Defined even more broadly, the present invention is a technique for setting precious stones in a mounting, comprising: (a) starting with a setting base having a floor with a centrally disposed cavity surrounded by a multiplicity of small prongs spaced around the center cavity, a multiplicity of intermediate cavities each respectively positioned between and radially outward from a pair of small prongs, a multiplicity of outer cavities positioned between and radially outward from two adjacent intermediate cavities and a multiplicity of pairs of large upwardly projecting prongs spaced radially outward from and spaced adjacent opposite upper edges of a respective outer cavity; (b) positioning a center stone so that a portion of the stone is placed in the center cavity and the multiplicity of small prongs hold the stone; (c) positioning a multiplicity of outer stones such that a portion of each respective stone is placed in a respective outer cavity and each stone is held by a pair of large prongs, the center stone and the multiplicity of outer stones positioned so that they are in the same plane; and (d) positioning a multiplicity of intermediate stones such that a portion of each respective intermediate stone is placed in a respective intermediate cavity and each intermediate stone is held by two large prongs wherein each large prong is from an adjacent pair of prongs so that each intermediate stone partially covers the center stone and partially covers two adjacent outer stones so the way the outer stones are held is not visible.
Defined even more broadly, the present invention is a technique for setting precious stones in a mounting, comprising: (a) starting with a setting base having a floor with a centrally disposed cavity surrounded by a multiplicity of small prongs spaced around the center cavity, a multiplicity of intermediate cavities each respectively positioned between and radially outward from a pair of small prongs, a multiplicity of outer cavities positioned between and radially outward from two adjacent intermediate cavities and a multiplicity of pairs of large upwardly projecting prongs spaced radially outward from and spaced adjacent opposite upper edges of a respective outer cavity; (b) positioning a center stone so that a portion of the stone is placed in the center cavity and the multiplicity of small prongs hold the stone; (c) positioning a multiplicity of outer stones such that a portion of each respective stone is placed in a respective outer cavity and each stone is held by a pair of large prongs; and (d) positioning a multiplicity of intermediate stones such that a portion of each respective intermediate stone is placed in a respective intermediate cavity and each intermediate stone is held by two large prongs wherein each large prong is from an adjacent pair of prongs so that each intermediate stone partially covers the center stone and partially covers two adjacent outer stones so the way the outer stones are held is not visible.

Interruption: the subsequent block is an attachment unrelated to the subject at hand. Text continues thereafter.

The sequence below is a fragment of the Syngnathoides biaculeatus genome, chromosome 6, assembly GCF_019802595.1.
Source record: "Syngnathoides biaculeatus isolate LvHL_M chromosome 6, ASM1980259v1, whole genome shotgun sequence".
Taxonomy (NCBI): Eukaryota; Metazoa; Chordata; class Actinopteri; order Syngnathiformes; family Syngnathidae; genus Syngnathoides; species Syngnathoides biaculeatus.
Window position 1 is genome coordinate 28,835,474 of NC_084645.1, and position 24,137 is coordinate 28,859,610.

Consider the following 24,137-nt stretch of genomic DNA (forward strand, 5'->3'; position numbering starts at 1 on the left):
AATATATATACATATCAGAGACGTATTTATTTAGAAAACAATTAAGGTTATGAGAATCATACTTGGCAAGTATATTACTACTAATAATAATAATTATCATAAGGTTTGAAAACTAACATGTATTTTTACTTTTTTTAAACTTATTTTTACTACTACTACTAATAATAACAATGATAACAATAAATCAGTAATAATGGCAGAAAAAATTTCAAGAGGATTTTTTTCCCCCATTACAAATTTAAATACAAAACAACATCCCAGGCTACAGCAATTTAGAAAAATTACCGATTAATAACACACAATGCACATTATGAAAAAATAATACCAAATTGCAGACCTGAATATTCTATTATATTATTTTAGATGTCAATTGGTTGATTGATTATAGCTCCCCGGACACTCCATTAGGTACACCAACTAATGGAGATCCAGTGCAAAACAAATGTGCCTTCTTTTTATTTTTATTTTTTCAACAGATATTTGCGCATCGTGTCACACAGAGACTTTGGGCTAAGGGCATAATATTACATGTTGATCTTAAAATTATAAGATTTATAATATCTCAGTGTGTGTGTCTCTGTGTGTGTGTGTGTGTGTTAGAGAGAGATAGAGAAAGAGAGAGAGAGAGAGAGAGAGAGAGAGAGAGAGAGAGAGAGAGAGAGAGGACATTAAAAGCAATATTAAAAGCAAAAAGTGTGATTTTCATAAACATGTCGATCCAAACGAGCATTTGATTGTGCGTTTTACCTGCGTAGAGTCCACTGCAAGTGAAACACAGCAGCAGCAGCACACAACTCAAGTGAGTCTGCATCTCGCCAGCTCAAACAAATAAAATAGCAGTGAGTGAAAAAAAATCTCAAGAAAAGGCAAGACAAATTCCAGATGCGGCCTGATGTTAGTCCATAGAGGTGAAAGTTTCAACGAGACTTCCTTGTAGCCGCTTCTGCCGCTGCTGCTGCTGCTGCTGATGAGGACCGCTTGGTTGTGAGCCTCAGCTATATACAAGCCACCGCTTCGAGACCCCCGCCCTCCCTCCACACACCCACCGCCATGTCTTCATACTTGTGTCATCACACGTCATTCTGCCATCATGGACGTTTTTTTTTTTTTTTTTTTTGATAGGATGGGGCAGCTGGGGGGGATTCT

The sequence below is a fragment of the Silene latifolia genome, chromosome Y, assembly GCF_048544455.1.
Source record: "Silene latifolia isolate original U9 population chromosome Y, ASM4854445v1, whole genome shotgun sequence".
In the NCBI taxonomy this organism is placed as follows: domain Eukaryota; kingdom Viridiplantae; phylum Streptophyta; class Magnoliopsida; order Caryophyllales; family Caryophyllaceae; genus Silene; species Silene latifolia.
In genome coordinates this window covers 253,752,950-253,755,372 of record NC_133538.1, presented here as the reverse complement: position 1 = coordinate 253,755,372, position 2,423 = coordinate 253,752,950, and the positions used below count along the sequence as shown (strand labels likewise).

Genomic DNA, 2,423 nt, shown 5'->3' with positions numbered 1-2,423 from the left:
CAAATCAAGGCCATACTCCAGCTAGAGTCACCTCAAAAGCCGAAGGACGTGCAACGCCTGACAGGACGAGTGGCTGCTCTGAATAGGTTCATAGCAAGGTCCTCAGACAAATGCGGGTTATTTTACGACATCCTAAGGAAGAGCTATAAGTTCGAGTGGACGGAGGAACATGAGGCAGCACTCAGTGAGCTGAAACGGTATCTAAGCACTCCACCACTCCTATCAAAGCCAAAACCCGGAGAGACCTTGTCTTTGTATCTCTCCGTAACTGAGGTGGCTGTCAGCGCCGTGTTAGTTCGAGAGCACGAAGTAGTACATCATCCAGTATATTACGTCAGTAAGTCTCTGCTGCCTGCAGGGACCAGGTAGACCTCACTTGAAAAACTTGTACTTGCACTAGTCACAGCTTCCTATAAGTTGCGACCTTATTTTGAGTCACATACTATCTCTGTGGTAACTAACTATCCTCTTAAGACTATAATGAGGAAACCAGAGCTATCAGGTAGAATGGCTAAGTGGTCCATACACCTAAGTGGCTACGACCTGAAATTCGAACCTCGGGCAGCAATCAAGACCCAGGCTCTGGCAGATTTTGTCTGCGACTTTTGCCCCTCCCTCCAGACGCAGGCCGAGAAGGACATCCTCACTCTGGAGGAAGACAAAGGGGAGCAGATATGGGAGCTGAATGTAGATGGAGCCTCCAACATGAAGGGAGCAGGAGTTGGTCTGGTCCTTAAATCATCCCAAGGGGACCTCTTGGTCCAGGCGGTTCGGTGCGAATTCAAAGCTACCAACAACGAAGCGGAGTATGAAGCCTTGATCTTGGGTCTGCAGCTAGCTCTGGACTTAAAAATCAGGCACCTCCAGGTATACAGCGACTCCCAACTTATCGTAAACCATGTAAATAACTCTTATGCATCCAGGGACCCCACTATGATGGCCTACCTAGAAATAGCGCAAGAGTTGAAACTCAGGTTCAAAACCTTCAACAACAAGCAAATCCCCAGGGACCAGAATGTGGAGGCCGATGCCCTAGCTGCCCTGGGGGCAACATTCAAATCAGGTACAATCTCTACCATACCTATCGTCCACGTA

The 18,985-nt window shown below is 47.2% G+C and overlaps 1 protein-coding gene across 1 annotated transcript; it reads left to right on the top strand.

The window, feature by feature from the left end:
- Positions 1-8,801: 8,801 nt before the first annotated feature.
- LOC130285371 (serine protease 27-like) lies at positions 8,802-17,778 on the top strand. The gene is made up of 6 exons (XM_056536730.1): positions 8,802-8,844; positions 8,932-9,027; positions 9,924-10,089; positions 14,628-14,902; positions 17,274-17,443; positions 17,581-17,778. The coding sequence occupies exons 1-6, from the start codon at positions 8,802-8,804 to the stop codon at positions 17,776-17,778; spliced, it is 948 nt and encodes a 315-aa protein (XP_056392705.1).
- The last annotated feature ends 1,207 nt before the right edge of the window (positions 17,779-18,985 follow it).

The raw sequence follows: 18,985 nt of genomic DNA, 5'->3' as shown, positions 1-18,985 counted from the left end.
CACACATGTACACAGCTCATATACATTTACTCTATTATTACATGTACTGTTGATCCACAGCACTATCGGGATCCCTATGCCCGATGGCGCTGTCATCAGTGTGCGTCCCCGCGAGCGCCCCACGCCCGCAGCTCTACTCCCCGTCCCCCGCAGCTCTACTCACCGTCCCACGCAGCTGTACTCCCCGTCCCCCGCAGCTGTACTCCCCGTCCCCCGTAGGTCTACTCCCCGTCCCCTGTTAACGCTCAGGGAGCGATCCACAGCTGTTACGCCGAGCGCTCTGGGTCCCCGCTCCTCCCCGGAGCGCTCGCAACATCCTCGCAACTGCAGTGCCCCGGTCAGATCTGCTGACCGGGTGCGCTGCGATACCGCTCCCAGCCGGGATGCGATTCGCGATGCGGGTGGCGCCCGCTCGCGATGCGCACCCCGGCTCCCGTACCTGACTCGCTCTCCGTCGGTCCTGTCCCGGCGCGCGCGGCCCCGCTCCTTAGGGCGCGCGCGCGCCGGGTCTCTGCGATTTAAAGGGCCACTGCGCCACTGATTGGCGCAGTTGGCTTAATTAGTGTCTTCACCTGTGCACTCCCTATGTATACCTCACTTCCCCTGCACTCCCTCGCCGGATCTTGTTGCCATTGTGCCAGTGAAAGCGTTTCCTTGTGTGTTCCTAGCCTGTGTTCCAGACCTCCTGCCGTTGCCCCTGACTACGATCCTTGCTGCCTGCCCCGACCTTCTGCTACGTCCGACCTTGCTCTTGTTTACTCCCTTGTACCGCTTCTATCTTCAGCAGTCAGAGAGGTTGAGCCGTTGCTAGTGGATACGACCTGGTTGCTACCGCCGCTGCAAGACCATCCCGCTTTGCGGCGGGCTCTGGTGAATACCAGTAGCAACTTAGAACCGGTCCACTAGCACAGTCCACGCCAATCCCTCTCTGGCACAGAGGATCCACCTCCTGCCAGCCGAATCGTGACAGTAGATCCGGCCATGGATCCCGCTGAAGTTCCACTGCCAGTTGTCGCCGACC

Of course the present invention is not intended to be restricted to any particular form or arrangement, or any specific embodiment, or any specific use, disclosed herein, since the same may be modified in various particulars or relations without departing from the spirit or scope of the claimed invention hereinabove shown and described of which the apparatus or method shown is intended only for illustration and disclosure of an operative embodiment and not to show all of the various forms or modifications in which this invention might be embodied or operated.

Claims (10)

1. A technique for setting precious stones in a mounting, comprising:
a. starting with a setting base having a floor with a large centrally disposed cavity surrounded by six small upwardly projecting prongs equally spaced around the center cavity, six medium sized cavities each respectively positioned between and radially outward from a pair of small prongs, six small cavities positioned between and radially outward from two adjacent medium sized cavities and six pairs of large upwardly projecting prongs spaced radially outward from and spaced adjacent opposite upper edges of a respective small cavity;
b. positioning a large stone having a pavilion, a girdle and a crown such that the pavilion is placed in the center cavity and the six small prongs hold the large stone by its girdle;
c. positioning six small stones each having a pavilion, a girdle and a crown such that a pavilion of each respective small stone is placed in a respective small cavity and each small stone is held through its girdle by a pair of large prongs, the large stone and the six small stones positioned so that the upper portion of their respective crowns are in the same plane; and
d. positioning six medium sized stones each having a pavilion, a girdle and a crown such that a pavilion of each respective medium sized stone is placed in a respective medium sized cavity and each medium sized stone is held through its girdle by two large prongs wherein each large prong is from an adjacent pair of prongs so that each medium sized stone partially covers the large center stone and partially covers two adjacent small stones so the way the small stones are held is not visible.
2. The technique in accordance with claim 1 wherein each stone is a diamond.